Competing approaches can arise because of where various improvement techniques came from. Consider that there are separate groups within most firms based on information technology, finance, and operations. Historically business intelligence came out of IT, enterprise performance management was sponsored by finance, and Six Sigma commonly came out of operations.
All three of these approaches are, or should be, based on measurement, analysis, feedback, and improvement. However, many organizations view these disciplines as separate, competitive, and distinct. In broad terms, each silo is attempting to address similar issues but they are viewed as competing with each other, leading to disappointing results.
Taking a Capability View
The new concept that should be introduced into this discussion is capability. It was defined earlier in this article as the capacity to do what needs to be done in order to be successful. Capabilities allow the conversation to rise above organizational silos and identify what specific actions we need to be capable of.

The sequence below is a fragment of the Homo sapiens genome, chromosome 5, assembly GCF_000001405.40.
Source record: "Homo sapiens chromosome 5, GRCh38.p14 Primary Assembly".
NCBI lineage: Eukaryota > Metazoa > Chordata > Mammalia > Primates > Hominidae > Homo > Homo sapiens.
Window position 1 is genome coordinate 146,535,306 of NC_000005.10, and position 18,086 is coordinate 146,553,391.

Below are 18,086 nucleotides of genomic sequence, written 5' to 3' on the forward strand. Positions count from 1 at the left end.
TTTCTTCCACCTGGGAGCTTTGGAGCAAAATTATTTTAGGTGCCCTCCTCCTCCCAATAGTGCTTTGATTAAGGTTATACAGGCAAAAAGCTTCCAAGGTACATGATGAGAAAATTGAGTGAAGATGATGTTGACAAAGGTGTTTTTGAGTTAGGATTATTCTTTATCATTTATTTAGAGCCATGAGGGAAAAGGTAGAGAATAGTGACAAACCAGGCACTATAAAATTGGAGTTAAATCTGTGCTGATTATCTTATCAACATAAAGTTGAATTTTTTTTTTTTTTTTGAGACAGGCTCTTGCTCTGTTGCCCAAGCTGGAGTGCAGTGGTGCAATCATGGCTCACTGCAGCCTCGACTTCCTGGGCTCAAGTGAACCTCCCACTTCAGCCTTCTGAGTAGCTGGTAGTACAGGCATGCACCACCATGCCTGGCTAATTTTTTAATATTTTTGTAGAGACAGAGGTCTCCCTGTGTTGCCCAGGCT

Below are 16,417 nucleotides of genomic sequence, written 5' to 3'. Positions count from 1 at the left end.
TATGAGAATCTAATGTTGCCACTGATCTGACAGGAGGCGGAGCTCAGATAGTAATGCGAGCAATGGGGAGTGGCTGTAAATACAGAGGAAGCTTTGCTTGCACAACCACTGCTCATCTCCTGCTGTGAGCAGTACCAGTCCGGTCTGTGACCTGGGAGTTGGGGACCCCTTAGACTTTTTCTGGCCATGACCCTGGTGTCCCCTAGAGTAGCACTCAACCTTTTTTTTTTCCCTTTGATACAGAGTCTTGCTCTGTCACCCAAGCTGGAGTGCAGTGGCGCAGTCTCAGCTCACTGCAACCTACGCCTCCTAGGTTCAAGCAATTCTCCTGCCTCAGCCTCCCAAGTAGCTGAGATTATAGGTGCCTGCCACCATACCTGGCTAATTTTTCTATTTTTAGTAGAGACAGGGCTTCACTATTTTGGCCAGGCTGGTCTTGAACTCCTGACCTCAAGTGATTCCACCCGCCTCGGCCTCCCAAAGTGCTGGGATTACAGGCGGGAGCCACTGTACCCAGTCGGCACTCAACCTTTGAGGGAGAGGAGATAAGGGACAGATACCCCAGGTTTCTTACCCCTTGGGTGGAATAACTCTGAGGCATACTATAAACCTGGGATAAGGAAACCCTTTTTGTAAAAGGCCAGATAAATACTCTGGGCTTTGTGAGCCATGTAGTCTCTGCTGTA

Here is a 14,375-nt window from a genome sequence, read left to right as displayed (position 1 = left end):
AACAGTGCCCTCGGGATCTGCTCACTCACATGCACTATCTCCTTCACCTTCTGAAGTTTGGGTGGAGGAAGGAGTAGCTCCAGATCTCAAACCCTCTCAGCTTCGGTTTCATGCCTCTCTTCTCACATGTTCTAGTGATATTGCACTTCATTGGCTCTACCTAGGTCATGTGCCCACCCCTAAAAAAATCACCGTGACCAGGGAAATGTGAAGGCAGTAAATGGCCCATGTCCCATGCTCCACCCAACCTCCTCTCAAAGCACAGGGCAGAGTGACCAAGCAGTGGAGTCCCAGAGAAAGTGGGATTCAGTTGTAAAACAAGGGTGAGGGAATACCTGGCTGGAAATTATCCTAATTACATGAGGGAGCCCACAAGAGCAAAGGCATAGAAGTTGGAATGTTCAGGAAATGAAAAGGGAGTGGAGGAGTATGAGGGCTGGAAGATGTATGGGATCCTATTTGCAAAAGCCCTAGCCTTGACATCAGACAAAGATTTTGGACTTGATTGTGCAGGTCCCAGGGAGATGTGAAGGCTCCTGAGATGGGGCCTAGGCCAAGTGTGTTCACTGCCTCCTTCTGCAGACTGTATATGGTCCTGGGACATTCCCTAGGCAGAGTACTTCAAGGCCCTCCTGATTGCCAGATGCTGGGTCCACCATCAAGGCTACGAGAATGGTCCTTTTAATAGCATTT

Adopting a capability view helps reduce confusion related to hype and the impact of new buzzwords and terminology. For example, rather than being caught up in endless debates about implementing data in the cloud or on premises, a capability-based discussion shifts the conversation to focus on the ultimate business capability that would be enabled by either approach.
Effective decisions can be made by considering technology options within the context of required business capabilities. Discussions can be carried out based on shared objectives. Team alignment is a valuable result of adopting this approach. The rapidly evolving landscape of data, analytics, and technology can be monitored and understood by a diverse set of people because they share a common perspective.
It is important for us to shift our thinking and conversations about how new ideas and improvements are implemented. We need to shift our approach away from implementing a series of "things," such as databases, software, dashboards, reports, and predictive models toward describing what capabilities we are trying to enable.